We have been using Daylight Savings Time (DST) for more than 10 decades. This is the practice of turning your clock one hour forward in early spring. The clocks go back to Standard Time in the fall. This gives us more afternoon and evening daylight in the warmer months.
Pros and Cons of Daylight Savings
While seemingly longer days are enjoyed by many, there are some people who don’t see the benefits. So, what are the pros and cons of Daylight Savings Time?
Pros of DST
Setting the clocks forward one hour in spring changes the time the sun rises and sets. In essence, you are adding an extra hour of daylight in the afternoon. It has been said that seemingly longer days motivate people to get outside and become more active. It also encourages getting more sunlight to promote the production of natural vitamin D.
Less Artificial Light
If you have ever experienced Seasonal Affective Disorder (SAD), you will understand why natural daylight is beneficial. Being inside during the cooler winter months can cause depression due to dependence on artificial lighting. One of the goals of DST is to make sure that a person’s active hours coincide with daylight hours so that less artificial light is needed and mood is improved.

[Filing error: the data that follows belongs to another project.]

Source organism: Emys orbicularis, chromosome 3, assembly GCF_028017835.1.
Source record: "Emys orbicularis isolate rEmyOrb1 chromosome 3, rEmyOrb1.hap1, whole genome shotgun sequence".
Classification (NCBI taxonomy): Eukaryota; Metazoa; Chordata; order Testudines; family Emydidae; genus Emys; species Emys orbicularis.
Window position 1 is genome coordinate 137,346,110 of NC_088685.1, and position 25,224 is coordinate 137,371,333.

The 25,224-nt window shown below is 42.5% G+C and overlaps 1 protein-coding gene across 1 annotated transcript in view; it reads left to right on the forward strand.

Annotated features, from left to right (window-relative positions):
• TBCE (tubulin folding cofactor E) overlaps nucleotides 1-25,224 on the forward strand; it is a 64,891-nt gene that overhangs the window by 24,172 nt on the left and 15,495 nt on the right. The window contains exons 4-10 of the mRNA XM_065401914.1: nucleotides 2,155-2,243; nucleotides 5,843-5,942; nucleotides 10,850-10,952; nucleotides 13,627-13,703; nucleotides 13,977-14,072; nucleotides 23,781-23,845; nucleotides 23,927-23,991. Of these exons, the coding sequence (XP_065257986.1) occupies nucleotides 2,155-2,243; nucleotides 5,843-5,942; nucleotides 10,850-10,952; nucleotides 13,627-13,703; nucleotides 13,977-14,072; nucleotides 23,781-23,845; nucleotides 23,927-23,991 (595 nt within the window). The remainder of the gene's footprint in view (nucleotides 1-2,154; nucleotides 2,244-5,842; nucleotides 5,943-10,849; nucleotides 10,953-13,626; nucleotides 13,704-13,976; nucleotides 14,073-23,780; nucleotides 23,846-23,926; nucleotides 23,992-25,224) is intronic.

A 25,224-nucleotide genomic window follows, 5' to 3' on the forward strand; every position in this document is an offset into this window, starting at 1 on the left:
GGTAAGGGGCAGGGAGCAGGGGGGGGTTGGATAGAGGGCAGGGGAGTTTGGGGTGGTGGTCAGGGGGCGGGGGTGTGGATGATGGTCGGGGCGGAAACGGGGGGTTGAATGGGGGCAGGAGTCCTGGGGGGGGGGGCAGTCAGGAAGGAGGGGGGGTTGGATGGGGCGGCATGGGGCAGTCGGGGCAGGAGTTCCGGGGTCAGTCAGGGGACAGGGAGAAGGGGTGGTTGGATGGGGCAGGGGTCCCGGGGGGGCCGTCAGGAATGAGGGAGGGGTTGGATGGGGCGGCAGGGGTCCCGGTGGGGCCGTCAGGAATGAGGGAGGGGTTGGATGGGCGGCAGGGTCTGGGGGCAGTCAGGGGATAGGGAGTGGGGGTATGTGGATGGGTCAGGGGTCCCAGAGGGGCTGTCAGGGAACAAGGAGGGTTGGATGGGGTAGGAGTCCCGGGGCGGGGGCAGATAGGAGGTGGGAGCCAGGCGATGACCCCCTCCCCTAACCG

Daylight = Safety
Extended daylight results in a safer environment. Driving is safer during the day than at night when it is easier to read road signs and less troublesome to navigate the glare of oncoming headlights. For those who are walking home alone, say after school, work, or being out with friends, it is much safer to walk when the sun is still shining.
Cons of DST
Doesn’t Really Save Energy
You would think that DST would save energy by encouraging people to get outside away from TVs and off technology. However, the savings are often offset by the extended use of air-conditioning needed when the sun is shining bright and hot.
May Cause Health Issues
For many, the change in time can alter the natural circadian rhythm of the body. This can result in disrupted sleep patterns. Getting less sleep makes people less productive, less careful, and possibly more prone to cardiovascular issues.
Daylight Savings Can be Expensive
In addition to the economic impact of reduced productivity in the workplace, Daylight Savings can cost extra money to maintain computers and clocks when the time has to be changed twice a year. The time change also causes confusion that can cost individuals and entire industries a lot of money. For instance, travelers are known to miss flights and trains when clocks are set forward or back.
Top Question Asked About Daylight Savings